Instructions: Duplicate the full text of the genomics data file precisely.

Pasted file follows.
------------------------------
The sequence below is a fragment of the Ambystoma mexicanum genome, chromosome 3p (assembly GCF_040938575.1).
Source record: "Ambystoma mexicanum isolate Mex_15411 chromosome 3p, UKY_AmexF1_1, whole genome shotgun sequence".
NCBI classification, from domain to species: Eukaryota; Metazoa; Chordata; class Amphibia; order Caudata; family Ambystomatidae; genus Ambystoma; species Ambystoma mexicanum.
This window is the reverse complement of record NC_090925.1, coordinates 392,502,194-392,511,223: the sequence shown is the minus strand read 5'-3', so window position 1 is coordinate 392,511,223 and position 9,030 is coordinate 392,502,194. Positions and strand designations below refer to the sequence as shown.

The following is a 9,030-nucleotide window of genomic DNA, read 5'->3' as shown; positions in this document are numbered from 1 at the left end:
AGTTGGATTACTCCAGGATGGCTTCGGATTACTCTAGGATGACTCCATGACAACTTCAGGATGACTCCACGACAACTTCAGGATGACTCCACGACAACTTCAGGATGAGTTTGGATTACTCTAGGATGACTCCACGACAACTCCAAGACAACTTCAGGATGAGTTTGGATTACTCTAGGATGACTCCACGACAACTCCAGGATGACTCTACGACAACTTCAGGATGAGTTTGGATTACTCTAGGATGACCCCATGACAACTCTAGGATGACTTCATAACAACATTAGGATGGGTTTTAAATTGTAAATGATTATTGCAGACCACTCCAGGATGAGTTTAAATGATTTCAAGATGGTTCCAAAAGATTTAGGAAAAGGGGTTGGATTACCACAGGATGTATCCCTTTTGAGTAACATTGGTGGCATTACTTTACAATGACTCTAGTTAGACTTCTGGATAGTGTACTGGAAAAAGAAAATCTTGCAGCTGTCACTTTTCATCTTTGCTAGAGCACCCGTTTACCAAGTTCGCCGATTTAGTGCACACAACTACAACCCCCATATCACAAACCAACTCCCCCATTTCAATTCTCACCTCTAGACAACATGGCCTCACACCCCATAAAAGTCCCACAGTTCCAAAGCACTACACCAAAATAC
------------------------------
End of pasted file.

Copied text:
The sequence below is a fragment of the Ambystoma mexicanum genome, chromosome 3p (assembly GCF_040938575.1).
Source record: "Ambystoma mexicanum isolate Mex_15411 chromosome 3p, UKY_AmexF1_1, whole genome shotgun sequence".
NCBI classification, from domain to species: Eukaryota; Metazoa; Chordata; class Amphibia; order Caudata; family Ambystomatidae; genus Ambystoma; species Ambystoma mexicanum.
This window is the reverse complement of record NC_090925.1, coordinates 392,502,194-392,511,223: the sequence shown is the minus strand read 5'-3', so window position 1 is coordinate 392,511,223 and position 9,030 is coordinate 392,502,194. Positions and strand designations below refer to the sequence as shown.

The following is a 9,030-nucleotide window of genomic DNA, read 5'->3' as shown; positions in this document are numbered from 1 at the left end:
AGTTGGATTACTCCAGGATGGCTTCGGATTACTCTAGGATGACTCCATGACAACTTCAGGATGACTCCACGACAACTTCAGGATGACTCCACGACAACTTCAGGATGAGTTTGGATTACTCTAGGATGACTCCACGACAACTCCAAGACAACTTCAGGATGAGTTTGGATTACTCTAGGATGACTCCACGACAACTCCAGGATGACTCTACGACAACTTCAGGATGAGTTTGGATTACTCTAGGATGACCCCATGACAACTCTAGGATGACTTCATAACAACATTAGGATGGGTTTTAAATTGTAAATGATTATTGCAGACCACTCCAGGATGAGTTTAAATGATTTCAAGATGGTTCCAAAAGATTTAGGAAAAGGGGTTGGATTACCACAGGATGTATCCCTTTTGAGTAACATTGGTGGCATTACTTTACAATGACTCTAGTTAGACTTCTGGATAGTGTACTGGAAAAAGAAAATCTTGCAGCTGTCACTTTTCATCTTTGCTAGAGCACCCGTTTACCAAGTTCGCCGATTTAGTGCACACAACTACAACCCCCATATCACAAACCAACTCCCCCATTTCAATTCTCACCTCTAGACAACATGGCCTCACACCCCATAAAAGTCCCACAGTTCCAAAGCACTACACCAAAATAC